Wiesel, a Romanian Jew, was deported with his family to Auschwitz, where his mother and a sister were murdered upon their arrival. He and his father were later taken on a brutal forced march to Buchenwald where his father died from a beating just weeks before the camp was liberated in April 1945. After the war, Wiesel went to Paris where he was reunited with his two surviving sisters, and where he pursued his education while working as a journalist. Wiesel was reluctant to write about his concentration camp experiences, but a decade later he finished a 900-page memoir in Yiddish entitled And the World Remained Silent. While translating the work into French he pared it down to a sparse, chilling narrative. Retitled Nuit (Night), it was published in France in 1955 and, five years later, it appeared in English, becoming one of the seminal works of Holocaust literature. Wiesel continued to write, authoring more than 50 books while working in the United States as a journalist, and regularly speaking about the Holocaust. From 1976-2013 Wiesel was the Andrew W. Mellon Professor in the Humanities and Professor of Philosophy and Religion at Boston University, teaching courses on literature and memory. He was the winner of the 1986 Nobel Peace Prize.
Moynihan and Wiesel worked together to expose anti-Semitism in the Soviet Union. Wiesel spent decades drawing attention to Baba Yar, a ravine near Kiev, Ukraine (a city of 175,000 Jews in 1939) where Nazi “Einstazgruppen” massacred approximately 34,000 Jews in September 1941. The site continued to be used by the Nazis for months, leading to the execution of possibly a total of 75,000 Jews. Two years later, with the Red Army approaching, Nazi officials forced internees from nearby concentration camps to exhume and incinerate the corpses to hide all evidence of the slaughter. Nonetheless, the massacres at Baba Yar were reported by the Russian press and a memorial was planned for the site, only to be suppressed in the late 1940s, when anti-Semitism became central to Soviet propaganda and policies. Soviet history was expunged of information about the Holocaust and Nazi persecution of the Jews, nor did it discuss Baba Yar. In 1961, at least 150 people were killed in a mudslide caused by a dam constructed at Baba Yar, again drawing attention to the site, as human remains from the mass murder were exposed. That same year Ukrainian poet, Yevgeny Yevtushenko, wrote “Babi Yar,” which condemned anti-Semitism. However, under Soviet leaders Nikita Khrushchev and Leonid Brezhnev (both Ukrainian), anti-Semitism continued as state policy. To raise awareness, Wiesel visited Baba Yar in 1965, 1979 and September 1991, to mark the 50th anniversary of the massacre. That year, the Soviets erected a monument at Baba Yar without mentioning Jews. Moynihan penned a letter to President George H. W. Bush on September 1991, objecting to the Baba Yar memorial and mentioning Wiesel’s visit. Moynihan also urged Bush call for the U.N. to revoke the notorious 1975 Resolution 3379, which had been sponsored by the Soviet Union. In October 1991, Moynihan published an article in The Washington Post about the resolution entitled “Resolution Is Traced To Soviets, Zionism Declaration Was The Big Red Lie,” in which he commended President George H.W. Bush’s call for the resolution’s revocation. Wiesel was able to persuade Ukraine to vote to rescind its support and the resolution was revoked on December 16.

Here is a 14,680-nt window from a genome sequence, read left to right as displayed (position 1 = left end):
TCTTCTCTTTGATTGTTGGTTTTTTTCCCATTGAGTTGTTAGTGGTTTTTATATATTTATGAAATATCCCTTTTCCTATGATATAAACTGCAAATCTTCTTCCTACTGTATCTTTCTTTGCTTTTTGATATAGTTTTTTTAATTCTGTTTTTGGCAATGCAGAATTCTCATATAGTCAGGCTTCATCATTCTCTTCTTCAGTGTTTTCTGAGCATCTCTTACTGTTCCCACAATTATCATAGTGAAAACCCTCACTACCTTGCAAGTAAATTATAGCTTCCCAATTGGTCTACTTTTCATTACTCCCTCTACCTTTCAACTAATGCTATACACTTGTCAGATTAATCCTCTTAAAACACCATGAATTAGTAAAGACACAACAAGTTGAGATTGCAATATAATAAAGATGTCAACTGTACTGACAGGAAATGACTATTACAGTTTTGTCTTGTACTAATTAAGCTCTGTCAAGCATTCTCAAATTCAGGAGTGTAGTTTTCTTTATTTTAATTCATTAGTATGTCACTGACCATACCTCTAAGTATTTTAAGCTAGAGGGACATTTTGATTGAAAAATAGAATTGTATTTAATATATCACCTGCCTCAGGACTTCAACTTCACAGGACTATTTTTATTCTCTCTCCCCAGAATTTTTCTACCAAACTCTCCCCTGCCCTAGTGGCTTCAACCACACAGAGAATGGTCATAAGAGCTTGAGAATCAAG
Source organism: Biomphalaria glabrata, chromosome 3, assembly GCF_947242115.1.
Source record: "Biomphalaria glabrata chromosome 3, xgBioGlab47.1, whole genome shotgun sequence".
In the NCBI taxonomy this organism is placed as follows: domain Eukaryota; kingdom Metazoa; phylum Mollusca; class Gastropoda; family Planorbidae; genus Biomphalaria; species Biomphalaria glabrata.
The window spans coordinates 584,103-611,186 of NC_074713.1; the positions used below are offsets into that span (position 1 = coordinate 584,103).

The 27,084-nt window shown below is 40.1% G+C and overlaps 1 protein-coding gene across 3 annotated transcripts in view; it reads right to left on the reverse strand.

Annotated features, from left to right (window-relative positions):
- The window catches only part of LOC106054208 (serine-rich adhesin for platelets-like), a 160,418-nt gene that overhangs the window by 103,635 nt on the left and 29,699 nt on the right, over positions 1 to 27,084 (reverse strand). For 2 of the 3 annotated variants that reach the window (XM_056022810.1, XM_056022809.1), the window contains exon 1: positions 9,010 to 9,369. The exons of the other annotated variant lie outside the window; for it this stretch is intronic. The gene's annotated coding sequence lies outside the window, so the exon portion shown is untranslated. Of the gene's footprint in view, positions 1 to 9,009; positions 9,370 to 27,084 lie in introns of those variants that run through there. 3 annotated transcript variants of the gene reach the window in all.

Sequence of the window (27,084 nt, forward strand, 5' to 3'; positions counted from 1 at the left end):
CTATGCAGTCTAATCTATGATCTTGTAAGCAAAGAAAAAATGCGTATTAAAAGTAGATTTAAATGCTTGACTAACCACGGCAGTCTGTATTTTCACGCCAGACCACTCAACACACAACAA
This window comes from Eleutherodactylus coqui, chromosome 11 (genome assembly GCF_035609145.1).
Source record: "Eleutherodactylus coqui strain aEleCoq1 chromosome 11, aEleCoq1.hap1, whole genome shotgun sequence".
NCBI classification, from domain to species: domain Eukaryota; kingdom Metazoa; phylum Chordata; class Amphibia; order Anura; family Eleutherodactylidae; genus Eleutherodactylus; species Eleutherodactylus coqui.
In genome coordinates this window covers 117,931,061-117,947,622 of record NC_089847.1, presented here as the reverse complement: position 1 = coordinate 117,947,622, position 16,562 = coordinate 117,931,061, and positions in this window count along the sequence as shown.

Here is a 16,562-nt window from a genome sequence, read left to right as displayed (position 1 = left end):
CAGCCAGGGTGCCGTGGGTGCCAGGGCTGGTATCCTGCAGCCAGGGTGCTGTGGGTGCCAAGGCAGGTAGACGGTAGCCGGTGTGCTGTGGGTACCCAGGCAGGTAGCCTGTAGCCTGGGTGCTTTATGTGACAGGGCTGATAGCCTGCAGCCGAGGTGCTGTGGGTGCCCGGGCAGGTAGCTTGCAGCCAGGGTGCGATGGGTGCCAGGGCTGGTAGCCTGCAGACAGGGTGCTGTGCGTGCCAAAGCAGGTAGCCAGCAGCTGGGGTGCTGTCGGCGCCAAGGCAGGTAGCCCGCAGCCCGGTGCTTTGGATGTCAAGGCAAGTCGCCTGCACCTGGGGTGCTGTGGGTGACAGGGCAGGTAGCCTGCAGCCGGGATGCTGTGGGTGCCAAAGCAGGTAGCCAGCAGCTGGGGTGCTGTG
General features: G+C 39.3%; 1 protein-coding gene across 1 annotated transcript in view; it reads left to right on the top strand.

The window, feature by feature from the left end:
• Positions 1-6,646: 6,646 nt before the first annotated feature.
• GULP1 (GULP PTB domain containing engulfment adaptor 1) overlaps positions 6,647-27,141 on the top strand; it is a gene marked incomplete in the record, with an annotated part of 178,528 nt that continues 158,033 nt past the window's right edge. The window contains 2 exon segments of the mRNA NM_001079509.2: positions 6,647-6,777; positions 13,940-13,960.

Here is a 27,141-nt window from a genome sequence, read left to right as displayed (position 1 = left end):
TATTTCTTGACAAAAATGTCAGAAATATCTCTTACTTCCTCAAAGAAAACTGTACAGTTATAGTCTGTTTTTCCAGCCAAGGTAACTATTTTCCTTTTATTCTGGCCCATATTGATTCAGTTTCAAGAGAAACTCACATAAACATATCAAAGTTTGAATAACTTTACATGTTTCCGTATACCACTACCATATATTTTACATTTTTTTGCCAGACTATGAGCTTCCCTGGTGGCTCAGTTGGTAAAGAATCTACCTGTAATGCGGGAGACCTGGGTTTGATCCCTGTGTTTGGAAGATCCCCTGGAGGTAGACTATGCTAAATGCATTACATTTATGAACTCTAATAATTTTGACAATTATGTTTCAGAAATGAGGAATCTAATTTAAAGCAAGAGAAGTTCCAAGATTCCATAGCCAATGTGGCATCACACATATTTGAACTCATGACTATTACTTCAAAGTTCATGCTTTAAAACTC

Elizabeth Moynihan was very active in politics, acting as Moynihan’s campaign manager and advising him throughout his career.
In excellent condition.